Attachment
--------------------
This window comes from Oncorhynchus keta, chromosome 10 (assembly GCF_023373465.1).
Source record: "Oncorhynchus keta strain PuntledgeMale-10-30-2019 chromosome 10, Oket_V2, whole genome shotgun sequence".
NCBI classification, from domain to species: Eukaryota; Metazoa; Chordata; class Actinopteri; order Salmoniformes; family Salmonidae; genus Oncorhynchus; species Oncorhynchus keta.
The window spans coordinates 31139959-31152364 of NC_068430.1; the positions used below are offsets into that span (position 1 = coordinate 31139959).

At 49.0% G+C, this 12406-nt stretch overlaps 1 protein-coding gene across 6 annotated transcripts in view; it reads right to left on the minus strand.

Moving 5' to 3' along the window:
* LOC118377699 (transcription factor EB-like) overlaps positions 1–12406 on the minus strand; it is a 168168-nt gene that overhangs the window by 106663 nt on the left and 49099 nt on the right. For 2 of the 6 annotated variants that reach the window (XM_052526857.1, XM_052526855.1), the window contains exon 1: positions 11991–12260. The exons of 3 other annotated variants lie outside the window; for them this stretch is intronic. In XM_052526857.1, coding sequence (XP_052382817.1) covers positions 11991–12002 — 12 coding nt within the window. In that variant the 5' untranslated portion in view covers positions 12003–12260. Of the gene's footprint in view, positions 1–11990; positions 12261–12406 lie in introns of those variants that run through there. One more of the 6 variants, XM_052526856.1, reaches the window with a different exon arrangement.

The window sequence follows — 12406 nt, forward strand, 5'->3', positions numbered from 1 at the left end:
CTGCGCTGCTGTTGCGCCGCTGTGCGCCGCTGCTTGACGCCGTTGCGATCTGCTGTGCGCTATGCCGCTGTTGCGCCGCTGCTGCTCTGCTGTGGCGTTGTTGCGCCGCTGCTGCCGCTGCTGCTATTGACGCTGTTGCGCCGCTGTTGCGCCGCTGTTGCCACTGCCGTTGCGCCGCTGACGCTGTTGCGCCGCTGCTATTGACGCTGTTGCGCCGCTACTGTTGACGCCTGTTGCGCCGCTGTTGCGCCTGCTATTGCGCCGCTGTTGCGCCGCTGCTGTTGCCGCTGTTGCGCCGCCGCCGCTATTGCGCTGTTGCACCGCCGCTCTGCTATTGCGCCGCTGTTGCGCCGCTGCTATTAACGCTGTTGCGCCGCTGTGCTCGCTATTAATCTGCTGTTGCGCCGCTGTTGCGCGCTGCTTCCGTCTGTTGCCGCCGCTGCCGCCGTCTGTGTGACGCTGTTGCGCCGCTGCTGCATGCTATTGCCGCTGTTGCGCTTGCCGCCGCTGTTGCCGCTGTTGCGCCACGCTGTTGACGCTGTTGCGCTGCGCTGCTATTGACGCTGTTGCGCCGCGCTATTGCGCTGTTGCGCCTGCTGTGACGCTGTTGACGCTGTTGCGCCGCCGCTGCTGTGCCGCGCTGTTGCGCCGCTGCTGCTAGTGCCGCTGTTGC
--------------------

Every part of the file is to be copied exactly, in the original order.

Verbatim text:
This window comes from Oncorhynchus keta, chromosome 10 (assembly GCF_023373465.1).
Source record: "Oncorhynchus keta strain PuntledgeMale-10-30-2019 chromosome 10, Oket_V2, whole genome shotgun sequence".
NCBI classification, from domain to species: Eukaryota; Metazoa; Chordata; class Actinopteri; order Salmoniformes; family Salmonidae; genus Oncorhynchus; species Oncorhynchus keta.
The window spans coordinates 31139959-31152364 of NC_068430.1; the positions used below are offsets into that span (position 1 = coordinate 31139959).

At 49.0% G+C, this 12406-nt stretch overlaps 1 protein-coding gene across 6 annotated transcripts in view; it reads right to left on the minus strand.

Moving 5' to 3' along the window:
* LOC118377699 (transcription factor EB-like) overlaps positions 1–12406 on the minus strand; it is a 168168-nt gene that overhangs the window by 106663 nt on the left and 49099 nt on the right. For 2 of the 6 annotated variants that reach the window (XM_052526857.1, XM_052526855.1), the window contains exon 1: positions 11991–12260. The exons of 3 other annotated variants lie outside the window; for them this stretch is intronic. In XM_052526857.1, coding sequence (XP_052382817.1) covers positions 11991–12002 — 12 coding nt within the window. In that variant the 5' untranslated portion in view covers positions 12003–12260. Of the gene's footprint in view, positions 1–11990; positions 12261–12406 lie in introns of those variants that run through there. One more of the 6 variants, XM_052526856.1, reaches the window with a different exon arrangement.

The window sequence follows — 12406 nt, forward strand, 5'->3', positions numbered from 1 at the left end:
CTGCGCTGCTGTTGCGCCGCTGTGCGCCGCTGCTTGACGCCGTTGCGATCTGCTGTGCGCTATGCCGCTGTTGCGCCGCTGCTGCTCTGCTGTGGCGTTGTTGCGCCGCTGCTGCCGCTGCTGCTATTGACGCTGTTGCGCCGCTGTTGCGCCGCTGTTGCCACTGCCGTTGCGCCGCTGACGCTGTTGCGCCGCTGCTATTGACGCTGTTGCGCCGCTACTGTTGACGCCTGTTGCGCCGCTGTTGCGCCTGCTATTGCGCCGCTGTTGCGCCGCTGCTGTTGCCGCTGTTGCGCCGCCGCCGCTATTGCGCTGTTGCACCGCCGCTCTGCTATTGCGCCGCTGTTGCGCCGCTGCTATTAACGCTGTTGCGCCGCTGTGCTCGCTATTAATCTGCTGTTGCGCCGCTGTTGCGCGCTGCTTCCGTCTGTTGCCGCCGCTGCCGCCGTCTGTGTGACGCTGTTGCGCCGCTGCTGCATGCTATTGCCGCTGTTGCGCTTGCCGCCGCTGTTGCCGCTGTTGCGCCACGCTGTTGACGCTGTTGCGCTGCGCTGCTATTGACGCTGTTGCGCCGCGCTATTGCGCTGTTGCGCCTGCTGTGACGCTGTTGACGCTGTTGCGCCGCCGCTGCTGTGCCGCGCTGTTGCGCCGCTGCTGCTAGTGCCGCTGTTGC